the hollowing of democracy
By most standards, democracy has been a succesful form of government.
One Hundred Authors for Global Warming In 1931, the book Hundert Autoren gegen Einstein was published. In it, mathematicians, physicists and philosophers purported to refute of the theory of relativity. As the story goes, Einstein replied:“Why one hundred? If I were wrong, then one would have been enough.”
Clearly, Einstein did not subscribe to postmodernism. He apparently held that truth existed independent of human opinion, and that a multitude of adherents did not strengthen an argument.
But we have come a long way since 1931. Let us juxtapose Einstein's words with the following article, published by the Associated Press in February of 2013:
CLIMATE CONTRADICTION: LESS SNOW, MORE BLIZZARDS
BY SETH BORENSTEIN, AP SCIENCE WRITER
WASHINGTON (AP) -- With scant snowfall and barren ski slopes in parts of the Midwest and Northeast the past couple of years, some scientists have pointed to global warming as the culprit. Then when a whopper of a blizzard smacked the Northeast with more than 2 feet of snow in some places earlier this month, some of the same people again blamed global warming. How can that be? It's been a joke among skeptics, pointing to what seems to be a brazen contradiction. But the answer lies in atmospheric physics. A warmer atmosphere can hold, and dump, more moisture, snow experts say. And two soon-to-be-published studies demonstrate how there can be more giant blizzards yet less snow overall each year. Projections are that that's likely to continue with man-made global warming. Consider: - The United States has been walloped by twice as many of the most extreme snowstorms in the past 50 years than in the previous 60 years, according to an upcoming study on extreme weather by leading federal and university climate scientists. This also fits with a dramatic upward trend in extreme winter precipitation - both rain and snow - in the Northeastern U.S. charted by the National Climatic Data Center. - Yet the Global Snow Lab at Rutgers University says that spring snow cover in the Northern Hemisphere has shrunk on average by 1 million square miles in the last 45 years. - And an upcoming study in the Journal of Climate says computer models predict annual global snowfall to shrink by more than a foot in the next 50 years. The study's author said most people live in parts of the United States that are likely to see annual snowfall drop between 30 and 70 percent by the end of the century. "Shorter snow season, less snow overall, but the occasional knockout punch," Princeton University climate scientist Michael Oppenheimer said. "That's the new world we live in." Ten climate scientists say the idea of less snow and more blizzards makes sense: A warmer world is likely to decrease the overall amount of snow falling each year and shrink snow season. But when it is cold enough for a snowstorm to hit, the slightly warmer air is often carrying more moisture, producing potentially historic blizzards. "Strong snowstorms thrive on the ragged edge of temperature - warm enough for the air to hold lots of moisture, meaning lots of precipitation, but just cold enough for it to fall as snow," said Mark Serreze, director of the National Snow and Ice Data Center. "Increasingly, it seems that we're on that ragged edge." Just look at the last few years in the Northeast. Or take Chicago, which until late January had 335 days without more than an inch of snow. Both have been hit with historic storms in recent years. Scientists won't blame a specific event or even a specific seasonal change on global warming without doing intricate and time-consuming studies. And they say they are just now getting a better picture of the complex intersection of man-made climate change and extreme snowfall. But when Serreze, Oppenheimer and others look at the last few years of less snow overall, punctuated by big storms, they say this is what they are expecting in the future. "It fits the pattern that we expect to unfold," Oppenheimer said. The world is warming so precipitation that would normally fall as snow in the future will likely fall as rain once it gets above the freezing point, said Princeton researcher Sarah Kapnick. Her study used new computer models to simulate the climate in 60 to 100 years as carbon dioxide levels soar. She found large reductions in snowfall throughout much of the world, especially parts of Canada and the Andes Mountains. In the United States, her models predict about a 50 percent or more drop in annual snowfall amounts along a giant swath of the nation from Maine to Texas and the Pacific Northwest and California's Sierra Nevada mountains. This is especially important out West where large snowcaps are natural reservoirs for a region's water supply, Kapnick said. And already in the Cascades of the Pacific Northwest and in much of California, the amount of snow still around on April 1 has been declining so that it's down about 20 percent compared to 80 years ago, said Philip Mote, who heads a climate change institute at Oregon State University. Kapnick says it is snowing about as much as ever in the heart of winter, such as February. But the snow season is getting much shorter, especially in spring and in the northernmost areas, said Rutgers' David Robinson, a co-author of the study on extreme weather that will be published in the Bulletin of the American Meteorological Society. The Rutgers snow lab says this January saw the sixth-widest snow cover in the Northern Hemisphere; the United States had an above average snow cover for the last few months. But that's a misleading statistic, Robinson said, because even though more ground is covered by snow, it's covered by less snow. And when those big storms finally hit, there is more than just added moisture in the air, there's extra moisture coming from the warm ocean, Robinson and Oppenheimer said. And the air is full of energy and unstable, allowing storms to lift yet more moisture up to colder levels. That generates more intense rates of snowfall, Robinson said. "If you can tap that moisture and you have that fortuitous collision of moist air and below freezing temperatures, you can pop some big storms," Robinson said.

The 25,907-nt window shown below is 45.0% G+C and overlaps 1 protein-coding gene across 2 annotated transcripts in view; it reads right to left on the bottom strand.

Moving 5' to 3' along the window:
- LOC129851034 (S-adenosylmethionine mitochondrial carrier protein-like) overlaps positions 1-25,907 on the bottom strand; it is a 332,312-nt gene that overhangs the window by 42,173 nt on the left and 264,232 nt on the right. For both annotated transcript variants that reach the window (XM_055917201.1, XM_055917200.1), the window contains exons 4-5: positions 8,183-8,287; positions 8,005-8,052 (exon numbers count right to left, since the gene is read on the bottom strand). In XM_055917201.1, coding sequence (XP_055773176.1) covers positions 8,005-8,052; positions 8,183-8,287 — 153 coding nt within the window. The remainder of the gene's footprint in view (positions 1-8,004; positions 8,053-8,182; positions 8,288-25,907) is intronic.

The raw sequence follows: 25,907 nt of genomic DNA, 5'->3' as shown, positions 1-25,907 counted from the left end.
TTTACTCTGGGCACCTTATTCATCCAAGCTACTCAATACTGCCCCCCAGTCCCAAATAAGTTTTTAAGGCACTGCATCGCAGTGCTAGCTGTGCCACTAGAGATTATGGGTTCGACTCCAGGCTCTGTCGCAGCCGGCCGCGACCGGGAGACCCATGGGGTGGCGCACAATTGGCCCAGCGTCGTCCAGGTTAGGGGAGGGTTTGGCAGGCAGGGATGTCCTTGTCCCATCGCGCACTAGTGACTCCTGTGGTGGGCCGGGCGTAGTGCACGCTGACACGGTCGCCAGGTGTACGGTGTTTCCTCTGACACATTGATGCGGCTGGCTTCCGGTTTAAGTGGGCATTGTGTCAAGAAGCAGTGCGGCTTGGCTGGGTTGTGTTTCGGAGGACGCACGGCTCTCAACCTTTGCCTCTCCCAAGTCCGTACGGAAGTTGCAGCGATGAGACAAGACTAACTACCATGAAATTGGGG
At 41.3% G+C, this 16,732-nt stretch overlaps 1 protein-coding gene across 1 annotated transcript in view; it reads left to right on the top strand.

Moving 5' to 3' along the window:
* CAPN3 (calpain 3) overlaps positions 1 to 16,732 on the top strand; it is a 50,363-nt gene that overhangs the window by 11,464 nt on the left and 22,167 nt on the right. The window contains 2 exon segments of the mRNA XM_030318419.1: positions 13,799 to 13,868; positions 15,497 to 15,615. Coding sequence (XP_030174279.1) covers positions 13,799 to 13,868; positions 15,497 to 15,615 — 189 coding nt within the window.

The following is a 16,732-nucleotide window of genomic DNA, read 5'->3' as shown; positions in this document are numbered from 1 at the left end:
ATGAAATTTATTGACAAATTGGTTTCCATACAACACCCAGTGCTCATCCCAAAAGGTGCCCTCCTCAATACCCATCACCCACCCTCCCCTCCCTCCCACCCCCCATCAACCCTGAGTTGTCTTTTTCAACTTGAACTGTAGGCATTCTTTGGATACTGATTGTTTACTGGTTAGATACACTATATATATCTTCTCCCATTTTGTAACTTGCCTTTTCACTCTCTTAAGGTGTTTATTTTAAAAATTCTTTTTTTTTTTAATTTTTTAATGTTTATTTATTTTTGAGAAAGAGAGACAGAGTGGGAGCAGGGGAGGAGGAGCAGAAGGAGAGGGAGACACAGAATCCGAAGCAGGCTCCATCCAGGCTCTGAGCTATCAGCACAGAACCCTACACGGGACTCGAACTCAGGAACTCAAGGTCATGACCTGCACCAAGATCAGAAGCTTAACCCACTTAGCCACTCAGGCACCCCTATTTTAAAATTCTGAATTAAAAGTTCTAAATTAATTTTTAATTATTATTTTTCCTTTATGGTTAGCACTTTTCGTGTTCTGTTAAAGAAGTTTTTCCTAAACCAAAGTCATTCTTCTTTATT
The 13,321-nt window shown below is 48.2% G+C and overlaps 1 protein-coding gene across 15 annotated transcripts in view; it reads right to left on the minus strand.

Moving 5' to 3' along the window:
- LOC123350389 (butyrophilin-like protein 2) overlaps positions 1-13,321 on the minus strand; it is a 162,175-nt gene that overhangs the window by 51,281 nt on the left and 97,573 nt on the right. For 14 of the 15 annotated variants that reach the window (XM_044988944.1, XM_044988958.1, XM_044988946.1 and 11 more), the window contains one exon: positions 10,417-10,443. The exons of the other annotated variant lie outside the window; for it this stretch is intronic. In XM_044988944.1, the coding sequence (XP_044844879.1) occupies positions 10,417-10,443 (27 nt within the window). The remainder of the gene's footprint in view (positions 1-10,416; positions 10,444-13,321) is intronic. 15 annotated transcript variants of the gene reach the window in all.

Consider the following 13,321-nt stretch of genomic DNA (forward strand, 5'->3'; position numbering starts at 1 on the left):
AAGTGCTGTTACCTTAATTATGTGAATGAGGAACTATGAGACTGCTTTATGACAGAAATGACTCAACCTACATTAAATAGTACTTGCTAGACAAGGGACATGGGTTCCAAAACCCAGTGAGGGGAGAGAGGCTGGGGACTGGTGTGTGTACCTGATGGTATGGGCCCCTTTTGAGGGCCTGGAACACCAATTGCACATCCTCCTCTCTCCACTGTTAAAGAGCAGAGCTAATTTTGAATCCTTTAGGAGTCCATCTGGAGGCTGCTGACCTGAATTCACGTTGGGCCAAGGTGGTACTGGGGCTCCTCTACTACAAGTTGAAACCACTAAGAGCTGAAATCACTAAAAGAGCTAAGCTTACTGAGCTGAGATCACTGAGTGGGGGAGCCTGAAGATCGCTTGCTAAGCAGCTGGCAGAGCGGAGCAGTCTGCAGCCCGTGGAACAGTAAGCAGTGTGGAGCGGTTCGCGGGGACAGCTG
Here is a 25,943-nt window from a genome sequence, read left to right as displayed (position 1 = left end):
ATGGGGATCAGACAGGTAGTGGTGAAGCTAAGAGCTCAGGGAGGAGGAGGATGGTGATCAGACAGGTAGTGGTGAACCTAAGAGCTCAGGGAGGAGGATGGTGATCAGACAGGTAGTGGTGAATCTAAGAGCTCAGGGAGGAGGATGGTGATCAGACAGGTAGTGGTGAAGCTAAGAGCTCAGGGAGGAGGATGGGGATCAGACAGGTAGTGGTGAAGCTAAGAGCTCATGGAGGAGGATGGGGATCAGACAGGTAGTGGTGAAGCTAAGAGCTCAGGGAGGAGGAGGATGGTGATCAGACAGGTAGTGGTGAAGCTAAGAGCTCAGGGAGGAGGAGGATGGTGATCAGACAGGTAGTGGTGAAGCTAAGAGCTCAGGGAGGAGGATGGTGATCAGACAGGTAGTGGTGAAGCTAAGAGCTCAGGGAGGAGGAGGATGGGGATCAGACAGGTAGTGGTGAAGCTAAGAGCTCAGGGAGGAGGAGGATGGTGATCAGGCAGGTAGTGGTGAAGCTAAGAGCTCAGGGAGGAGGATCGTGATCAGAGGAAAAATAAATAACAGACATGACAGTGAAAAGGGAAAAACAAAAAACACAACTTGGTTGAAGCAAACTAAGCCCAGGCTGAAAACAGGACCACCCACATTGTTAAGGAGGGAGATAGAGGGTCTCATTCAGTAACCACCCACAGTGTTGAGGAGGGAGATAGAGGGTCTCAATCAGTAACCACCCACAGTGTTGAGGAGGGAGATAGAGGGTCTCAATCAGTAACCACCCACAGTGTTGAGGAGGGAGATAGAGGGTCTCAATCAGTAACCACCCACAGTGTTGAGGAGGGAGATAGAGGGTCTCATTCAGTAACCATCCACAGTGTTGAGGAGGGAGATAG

The 2013 article lists read like a “One Hundred Authors for Global Warming”. There is indeed a reference to direct observation, but that serves only to discount the “climate contradiction” of “less snow, more blizzards”. The article then produces a list of studies, institutions and scientist coming assuring us that more blizzards contain in fact less snow, in coherence with the Global Warming theory. We have no reason to doubt the veracity of these claims. How could we? The article references “two soon-to-be-published studies”. So at writing, these studies were nameless and unpublished; it is unknown how they have fared since. The article quotes a handful of scientists, but we do not know in what context they are speaking. Are these scientist voicing an opinion? Or are they representing facts and measurements? Now, all of this is understandable. Perhaps it is even unavoidable. Climate science is built upon computer models, on global data collected by satellites, on proxy measurements to reconstruct the historical record such as tree ring widths, coral growth, isotope variations in ice cores, ocean and lake sediments, cave deposits, fossils, ice cores, borehole temperatures, and glacier length records. Who could, independently of said institutions, acquire these measurements? Who could interpret them? In pre-postmodern science, the hallmark of a scientific theory was if it could be falsified. For example, the theory of relativity predicts the perihelion precession of the planet Mercury, and thus could be falsified by experiment. (Such an experiment was performed during a total solar eclipse in May 1919 and it confirmed rather than falsified Einstein's theory.) But what experiment could falsify Global Warming? We are assured that more blizzards are coherent with Global Warming. The NOAA has a sorts of Frequently Asked Questions on their website. Responding to the question if snowstorms suggest that global warming is not really happening, they respond: “No. Although record low temperatures were experienced in February 2010 in some regions, these are part of the short-term regional variability that has always been a characteristic of weather and will continue to be even as the Earth’s climate experiences an overall warming trend.” The postmodern Global Warming theory predicts the sea levels, or the global climate in one hundred years from today. So how could it be falsified? A central tenit of science is the concept of falsifibility. According to the work of the 20th century philosophers Popper and Kuhn, a scientific theory is, at first, nothing more than a hunch or a wild speculation. In order to qualify as scientific, Global Warming is a complex theory. In fact, it is the culmination of several theories. But in essence, it comes down to this: humans cause global warming, and global warming does great damage to the planet. I should be noted that in its essence, Global Warming fails to meet the falsifiability criterion. It is true that Global Warming can point to a vast array of measurements, ranging from satellite measurements of global temperatures to reductions in arctic ice coverage. And some of these measurements are certainly falsifiable. However, at this writing the planet is just peachy. No great damage can be detected. In fact, the opposite is true. At this point, Global Warming is making earth a more suitable place to live. Or a Freeman Dyson notes: more people die from cold than from heat. It is only one hundred years in the future that Global Warming predicts its disastrous results. Barring time-travel, this prediction can not be falsified. In this respect, the Global Warming theory is simply unscientific. It is safe to say that 20th century giants such as Popper and Kuhn would not give Global Warming the time of day. But matters are not that simple. Suppose that a century hence, people find earth to have become uninhabitable. Looking back, they would find that we were aware of this danger, but took no measures because Global Warming failed to meet a formality: the criterion of falsifiability. So with this, the argument has come full circle. The postmodernist lends credence to the Global Warming narrative. He than looks to science to either confirm or falsify the theory. He sees that Global Warming is not being falsified. He also sees plenty of confirmation from bonafide measurements. The logical consequence is that in the postmodern view, the science is settled. Global Warming is real. The realist has a starkly different take. He has no interest in a narrative. He notes Global Warming is essentially unscientific. This Global Warming is no more than wild speculation, even if that speculating is being done by ivy league professors, with full tenure. It should come as no surprise that the global warming debate is frustrating and fruitless. It is a cacophony of voices differing not so much on the measurements, but on what is the essence of truth: narrative or fact. When people are no in agreement on their truth source, a dialogue is pointless.